Petitioner claims that he is not a tax protester. In any event, his contentions are wrong. Abrams v. Commissioner [Dec. 41,031], 82 T.C. 403, 407 (1984). Apparently, petitioner now realizes this because in the stipulation of facts and at trial he conceded that he failed to report his wage and interest income during the years in issue.
Sections 1 and 61(a) subject the income of "every individual" to tax, and includes income "from whatever source derived", including (but not limited to) "compensation for services" and "interest". Because petitioner's gross income exceeds his exemption, plus the zero bracket amount for 1985, and plus the standard deduction for 1986 and 1987, he is required to file a Federal income tax return for all 3 years in issue. See section 6012(a).
Petitioner argued that he should not be subject to the additions to tax because he thought he was overpaying his taxes every year due to withholding. However, section 6211 explicitly states that the deficiency determined by the Commissioner is the excess of the tax imposed over the amount shown by the taxpayer on the return, without regard to the credit for taxes withheld under section 31. Redcay v. Commissioner [Dec. 16,977], 12 T.C. 806, 809-810 (1949); Scott v. Commissioner [Dec. 29,083(M)], T.C. Memo. 1968-172. It is obvious that because petitioner failed to file returns for the years in issue, petitioner showed no tax on any returns for these years.
Section 6651(a)(1) provides for an addition to tax for failure to file a Federal income tax return by its due date, determined with regard to any extension of time for filing previously granted, unless such failure was due to reasonable cause and not willful neglect. Fischer v. Commissioner [Dec. 28,935], 50 T.C. 164, 177 (1968). Petitioner bears the burden of showing reasonable cause. Fischer v. Commissioner, supra. Petitioner presented no credible evidence as to why he failed to file a Federal income tax return for each of the years in issue. Accordingly, respondent's determination with respect to the addition to tax under section 6651(a)(1) is sustained. Rule 142(a); Welch v. Helvering [3 USTC ╤ 1164], 290 U.S. 111 (1933).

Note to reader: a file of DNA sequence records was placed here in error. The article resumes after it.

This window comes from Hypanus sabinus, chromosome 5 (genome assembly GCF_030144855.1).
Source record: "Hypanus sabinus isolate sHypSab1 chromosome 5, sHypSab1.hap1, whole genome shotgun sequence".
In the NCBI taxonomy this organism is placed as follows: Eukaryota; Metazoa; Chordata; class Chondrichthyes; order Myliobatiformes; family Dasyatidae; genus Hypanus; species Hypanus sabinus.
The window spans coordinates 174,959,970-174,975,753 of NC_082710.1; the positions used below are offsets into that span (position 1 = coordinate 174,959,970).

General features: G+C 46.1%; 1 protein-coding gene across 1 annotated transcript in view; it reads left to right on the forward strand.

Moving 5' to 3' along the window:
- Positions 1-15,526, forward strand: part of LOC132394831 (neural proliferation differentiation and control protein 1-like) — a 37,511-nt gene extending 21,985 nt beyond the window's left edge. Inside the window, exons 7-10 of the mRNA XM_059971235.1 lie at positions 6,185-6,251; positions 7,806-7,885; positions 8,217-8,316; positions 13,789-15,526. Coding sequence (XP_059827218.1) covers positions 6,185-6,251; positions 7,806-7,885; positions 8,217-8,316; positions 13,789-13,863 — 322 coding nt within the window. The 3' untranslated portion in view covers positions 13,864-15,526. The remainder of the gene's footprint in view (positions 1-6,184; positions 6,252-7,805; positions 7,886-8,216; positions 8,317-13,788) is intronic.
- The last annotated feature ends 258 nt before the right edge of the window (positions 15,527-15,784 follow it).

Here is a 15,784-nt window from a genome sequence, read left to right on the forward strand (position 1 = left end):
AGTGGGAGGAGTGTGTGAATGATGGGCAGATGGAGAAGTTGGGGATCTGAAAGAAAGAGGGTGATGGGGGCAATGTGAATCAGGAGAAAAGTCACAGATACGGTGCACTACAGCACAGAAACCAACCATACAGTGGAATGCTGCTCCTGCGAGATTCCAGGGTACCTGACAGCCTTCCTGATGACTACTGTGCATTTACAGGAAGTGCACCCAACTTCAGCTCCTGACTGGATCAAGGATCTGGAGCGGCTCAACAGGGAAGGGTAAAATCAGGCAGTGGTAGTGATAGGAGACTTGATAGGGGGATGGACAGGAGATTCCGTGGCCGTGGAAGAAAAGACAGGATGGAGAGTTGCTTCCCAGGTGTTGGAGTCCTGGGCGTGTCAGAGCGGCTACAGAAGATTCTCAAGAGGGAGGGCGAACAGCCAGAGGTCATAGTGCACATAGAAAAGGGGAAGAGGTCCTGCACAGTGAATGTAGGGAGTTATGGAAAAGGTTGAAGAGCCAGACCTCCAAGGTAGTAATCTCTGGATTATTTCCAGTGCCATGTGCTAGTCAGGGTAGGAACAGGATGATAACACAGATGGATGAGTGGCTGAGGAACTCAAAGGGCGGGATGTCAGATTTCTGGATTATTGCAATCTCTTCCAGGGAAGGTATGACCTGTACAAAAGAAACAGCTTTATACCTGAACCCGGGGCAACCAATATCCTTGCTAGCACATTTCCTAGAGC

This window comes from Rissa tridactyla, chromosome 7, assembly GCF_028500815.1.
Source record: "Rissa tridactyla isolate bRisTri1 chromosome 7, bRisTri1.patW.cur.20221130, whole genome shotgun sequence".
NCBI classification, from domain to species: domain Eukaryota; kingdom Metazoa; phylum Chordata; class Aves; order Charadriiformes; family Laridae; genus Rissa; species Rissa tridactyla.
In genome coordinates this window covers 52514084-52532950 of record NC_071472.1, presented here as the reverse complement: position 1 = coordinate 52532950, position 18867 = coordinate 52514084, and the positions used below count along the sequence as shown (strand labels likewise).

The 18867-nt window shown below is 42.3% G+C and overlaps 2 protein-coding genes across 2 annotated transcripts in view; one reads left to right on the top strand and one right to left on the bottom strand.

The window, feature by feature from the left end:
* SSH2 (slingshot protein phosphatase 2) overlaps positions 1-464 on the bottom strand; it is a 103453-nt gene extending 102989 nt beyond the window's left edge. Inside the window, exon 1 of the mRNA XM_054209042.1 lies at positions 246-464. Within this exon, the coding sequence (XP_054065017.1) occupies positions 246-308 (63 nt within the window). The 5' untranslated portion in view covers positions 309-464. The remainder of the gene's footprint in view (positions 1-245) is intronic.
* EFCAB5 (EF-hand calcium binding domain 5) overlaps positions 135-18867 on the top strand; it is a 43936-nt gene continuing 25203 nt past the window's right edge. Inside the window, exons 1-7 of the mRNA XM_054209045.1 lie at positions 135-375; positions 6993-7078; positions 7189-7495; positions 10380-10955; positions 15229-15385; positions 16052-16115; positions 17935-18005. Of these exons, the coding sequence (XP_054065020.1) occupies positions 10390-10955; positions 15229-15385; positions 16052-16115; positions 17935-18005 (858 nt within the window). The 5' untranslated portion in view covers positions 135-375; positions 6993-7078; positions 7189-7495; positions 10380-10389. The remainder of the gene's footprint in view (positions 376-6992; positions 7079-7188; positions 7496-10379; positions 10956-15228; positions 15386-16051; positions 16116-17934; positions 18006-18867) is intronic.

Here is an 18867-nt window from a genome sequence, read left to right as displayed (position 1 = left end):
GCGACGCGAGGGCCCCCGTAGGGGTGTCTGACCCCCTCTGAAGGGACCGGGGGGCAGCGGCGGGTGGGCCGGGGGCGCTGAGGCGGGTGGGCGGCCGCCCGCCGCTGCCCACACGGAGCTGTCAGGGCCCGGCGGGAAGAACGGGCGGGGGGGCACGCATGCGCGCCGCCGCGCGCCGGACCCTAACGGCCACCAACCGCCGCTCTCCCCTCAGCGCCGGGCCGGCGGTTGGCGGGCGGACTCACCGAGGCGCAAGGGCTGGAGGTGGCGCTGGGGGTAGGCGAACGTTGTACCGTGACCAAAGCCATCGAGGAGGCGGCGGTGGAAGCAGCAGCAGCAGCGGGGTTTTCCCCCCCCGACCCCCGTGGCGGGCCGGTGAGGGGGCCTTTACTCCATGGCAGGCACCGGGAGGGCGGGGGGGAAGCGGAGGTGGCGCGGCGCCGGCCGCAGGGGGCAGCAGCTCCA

For the respective year or years, section 6653(a)(1) and section 6653(a)(1)(A) provide for an addition to tax if any part of the underpayment is due to negligence or intentional disregard of rules or regulations. For the respective year or years, section 6653(a)(2) and section 6653(a)(1)(B) provide for a further addition to tax in an amount equal to 50 percent of the interest payable on the portion of the underpayment attributable to negligence or intentional disregard of rules or regulations. Petitioner has the burden of proof to show that any underpayment of tax was not due to negligence. Rule 142(a); Bixby v. Commissioner [Dec. 31,493], 58 T.C. 757, 791 (1972); Green v. Commissioner [Dec. 47,956(M)], T.C. Memo. 1992-49. Under section 6653(a), negligence is the lack of due care or failure to do what a reasonable and ordinarily prudent person would do under the circumstances. Neely v. Commissioner [Dec. 42,540], 85 T.C. 934, 947 (1985). Petitioner conceded that he failed to report his wage and interest income on timely filed Federal income tax returns. A Court of Appeals has ruled that, where the taxpayer did not file proper returns, this Court correctly held that petitioner was liable for the additions to tax under section 6653(a). Kartrude v. Commissioner [91-1 USTC ╤ 50,136], 925 F.2d 1379, 1384 (11th Cir. 1991), affg. in part, revg. in part, and remanding [Dec. 45,501(M)] T.C. Memo. 1989-75 and [Dec. 45,132(M)] T.C. Memo. 1988-498. We likewise hold that petitioner is liable for the additions to tax under section 6653(a).
Decision will be entered under Rule 155.